This course is an introduction to the study of philosophy and ethics, and their application to therapeutic recreation and health promotion. Students will consider basic ethical theories and concepts, as well as the competing ways in which these can be employed to resolve moral issues, in order to develop an ethical foundation for professional practice. The course will begin by briefly reviewing the practice of philosophy, especially reasoning, argument and critical thinking. Next, students will learn about ethical theories, including deontology and consequentialism, virtue theory, rights theory and ethical relativism. Finally, the application of such theories to ethical problems specific to professional practice – problems such as client autonomy, rights and obligations, informed consent, notions of well-being, sexuality, conflict of values, truthfulness, fairness – will be studied. Students will be afforded the opportunity to analyze theoretical frameworks which can serve as the basis for reasoned ethical decisions, and to develop the practical facility to implement those decisions in specific, concrete situations.
PHIL 4706 is restricted to students in the Therapeutic Recreation degree programme.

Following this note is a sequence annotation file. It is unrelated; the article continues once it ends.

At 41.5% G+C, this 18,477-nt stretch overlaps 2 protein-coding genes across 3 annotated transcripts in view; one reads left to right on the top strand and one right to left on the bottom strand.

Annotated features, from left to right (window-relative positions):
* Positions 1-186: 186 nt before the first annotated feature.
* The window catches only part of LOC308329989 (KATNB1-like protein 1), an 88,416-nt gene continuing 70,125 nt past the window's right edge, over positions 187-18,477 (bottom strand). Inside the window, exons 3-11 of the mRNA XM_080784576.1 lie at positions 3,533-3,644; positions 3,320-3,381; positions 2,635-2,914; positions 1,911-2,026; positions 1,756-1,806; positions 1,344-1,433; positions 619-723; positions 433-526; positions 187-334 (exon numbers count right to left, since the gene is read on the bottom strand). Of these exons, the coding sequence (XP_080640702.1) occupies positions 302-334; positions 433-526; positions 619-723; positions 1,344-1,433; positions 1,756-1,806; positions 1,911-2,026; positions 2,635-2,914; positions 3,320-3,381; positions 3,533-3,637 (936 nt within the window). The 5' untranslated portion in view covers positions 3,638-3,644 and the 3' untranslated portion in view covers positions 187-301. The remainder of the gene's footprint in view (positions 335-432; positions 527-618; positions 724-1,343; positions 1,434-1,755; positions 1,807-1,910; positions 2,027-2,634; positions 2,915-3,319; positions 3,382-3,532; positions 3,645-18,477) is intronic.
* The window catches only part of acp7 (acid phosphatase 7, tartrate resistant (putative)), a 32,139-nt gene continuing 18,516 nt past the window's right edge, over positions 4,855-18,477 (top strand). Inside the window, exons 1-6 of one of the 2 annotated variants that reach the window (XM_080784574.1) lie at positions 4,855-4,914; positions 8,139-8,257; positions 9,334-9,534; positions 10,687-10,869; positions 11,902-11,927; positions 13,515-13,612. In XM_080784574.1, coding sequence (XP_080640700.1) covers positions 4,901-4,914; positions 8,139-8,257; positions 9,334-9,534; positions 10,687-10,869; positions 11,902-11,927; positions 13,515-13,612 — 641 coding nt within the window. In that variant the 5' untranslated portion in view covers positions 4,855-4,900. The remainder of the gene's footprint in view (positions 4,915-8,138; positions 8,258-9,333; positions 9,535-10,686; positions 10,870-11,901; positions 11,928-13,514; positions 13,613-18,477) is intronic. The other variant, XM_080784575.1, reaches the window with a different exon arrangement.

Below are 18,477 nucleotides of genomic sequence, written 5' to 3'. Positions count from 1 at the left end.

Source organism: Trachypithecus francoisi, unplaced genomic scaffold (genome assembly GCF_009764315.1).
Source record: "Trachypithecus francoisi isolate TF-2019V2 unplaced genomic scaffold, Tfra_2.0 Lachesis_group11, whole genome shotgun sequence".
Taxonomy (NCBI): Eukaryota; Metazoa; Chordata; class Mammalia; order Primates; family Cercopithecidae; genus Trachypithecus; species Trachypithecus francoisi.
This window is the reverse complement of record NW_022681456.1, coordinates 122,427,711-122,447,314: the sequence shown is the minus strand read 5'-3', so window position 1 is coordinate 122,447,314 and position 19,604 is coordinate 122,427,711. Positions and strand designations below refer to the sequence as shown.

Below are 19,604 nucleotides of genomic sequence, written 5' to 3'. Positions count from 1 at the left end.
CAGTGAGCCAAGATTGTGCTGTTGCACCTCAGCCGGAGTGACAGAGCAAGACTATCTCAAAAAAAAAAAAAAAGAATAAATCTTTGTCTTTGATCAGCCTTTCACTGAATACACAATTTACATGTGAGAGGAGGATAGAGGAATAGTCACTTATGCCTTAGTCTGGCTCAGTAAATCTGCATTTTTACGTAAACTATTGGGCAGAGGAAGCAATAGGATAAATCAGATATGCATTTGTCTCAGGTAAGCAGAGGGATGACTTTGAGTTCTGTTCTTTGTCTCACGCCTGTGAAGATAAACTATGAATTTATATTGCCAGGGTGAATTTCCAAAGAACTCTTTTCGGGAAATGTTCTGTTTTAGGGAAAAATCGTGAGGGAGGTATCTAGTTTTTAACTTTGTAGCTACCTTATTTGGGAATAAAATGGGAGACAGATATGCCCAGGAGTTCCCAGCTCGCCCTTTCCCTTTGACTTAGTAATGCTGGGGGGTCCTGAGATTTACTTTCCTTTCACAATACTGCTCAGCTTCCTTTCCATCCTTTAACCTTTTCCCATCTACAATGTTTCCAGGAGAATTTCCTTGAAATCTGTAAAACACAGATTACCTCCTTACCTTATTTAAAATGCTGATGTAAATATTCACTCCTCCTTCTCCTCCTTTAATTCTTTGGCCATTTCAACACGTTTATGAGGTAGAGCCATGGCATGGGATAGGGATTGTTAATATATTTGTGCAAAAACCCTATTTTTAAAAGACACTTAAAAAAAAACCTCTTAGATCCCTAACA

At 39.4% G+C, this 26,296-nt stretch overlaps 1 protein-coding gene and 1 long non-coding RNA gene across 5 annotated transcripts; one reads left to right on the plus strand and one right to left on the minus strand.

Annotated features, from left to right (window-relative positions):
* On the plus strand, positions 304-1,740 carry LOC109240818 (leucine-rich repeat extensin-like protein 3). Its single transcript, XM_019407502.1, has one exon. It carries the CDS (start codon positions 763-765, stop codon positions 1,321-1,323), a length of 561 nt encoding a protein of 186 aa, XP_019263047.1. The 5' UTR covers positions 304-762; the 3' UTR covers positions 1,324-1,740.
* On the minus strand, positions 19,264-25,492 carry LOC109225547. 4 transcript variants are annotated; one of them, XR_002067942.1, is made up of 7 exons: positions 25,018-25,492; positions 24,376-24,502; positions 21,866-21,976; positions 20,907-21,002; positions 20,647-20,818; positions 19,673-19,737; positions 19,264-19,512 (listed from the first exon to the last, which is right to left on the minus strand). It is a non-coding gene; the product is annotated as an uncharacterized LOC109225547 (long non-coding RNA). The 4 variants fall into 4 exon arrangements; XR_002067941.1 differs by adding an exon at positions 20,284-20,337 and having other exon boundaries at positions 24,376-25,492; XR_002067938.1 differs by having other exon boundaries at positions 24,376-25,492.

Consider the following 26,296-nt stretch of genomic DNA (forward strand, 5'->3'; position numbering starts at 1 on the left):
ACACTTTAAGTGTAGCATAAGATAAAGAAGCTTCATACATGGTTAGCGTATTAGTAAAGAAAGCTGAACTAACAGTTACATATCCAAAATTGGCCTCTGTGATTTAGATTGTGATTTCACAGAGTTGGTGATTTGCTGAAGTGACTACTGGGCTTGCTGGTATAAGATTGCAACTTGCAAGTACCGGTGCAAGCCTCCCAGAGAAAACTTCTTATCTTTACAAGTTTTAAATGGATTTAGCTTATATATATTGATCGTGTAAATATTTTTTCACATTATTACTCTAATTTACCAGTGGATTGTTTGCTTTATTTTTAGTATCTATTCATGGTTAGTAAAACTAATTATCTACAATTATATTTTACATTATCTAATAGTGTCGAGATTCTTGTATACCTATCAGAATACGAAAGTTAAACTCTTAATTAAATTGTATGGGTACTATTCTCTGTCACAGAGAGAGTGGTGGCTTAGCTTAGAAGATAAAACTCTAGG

The course will involve a consideration of the following five areas:
1. An introduction to reasoning and philosophical practice, including some consideration of the basic features of argumentation and critical thinking.
2. An introduction to the foundation of ethics: the distinction between normative and critical ethics; the scope and nature of morality; the distinction between judgments of moral obligation, judgments of moral value, and non-moral judgments; the is/ought distinction. An introduction to difference ethical theories, for example: altruism, egoism, virtue ethics, deontology, utilitarianism, rights theory, social contract theory, ethics of care.
3. A consideration of moral ideas and concepts such as: character, virtues, the mean, well-being, compassion, beneficence, self-sacrifice, self-love, selfishness, enlightened self-interest, pleasure, means and ends, intrinsic and extrinsic worth, duty, motive and intention, universalizability, obligation, rational freedom, conscience, autonomy and agency, principle, ideals, rights, public welfare, happiness, consequences, maximization, equality, paternalism, responsibility.
4. The application of moral reasoning to ethical issues in Therapeutic Recreation and Health Promotion. For example:
- competing notions of well-being
- individual benefits and public costs
- the scope of caring: client involvement
- fair treatment and social justice
- client autonomy and paternalism
- honesty, integrity, whistle-blowing
- private moral values and objective ethical principles
5. Professional Ethical Conduct
- ethical codes and their scope
- client rights, informed consent, confidentiality
- ethical review committees and professional regulation
- collegiality and peer relationships: the working environment
- ethical conduct and legal liability
Methods of Instruction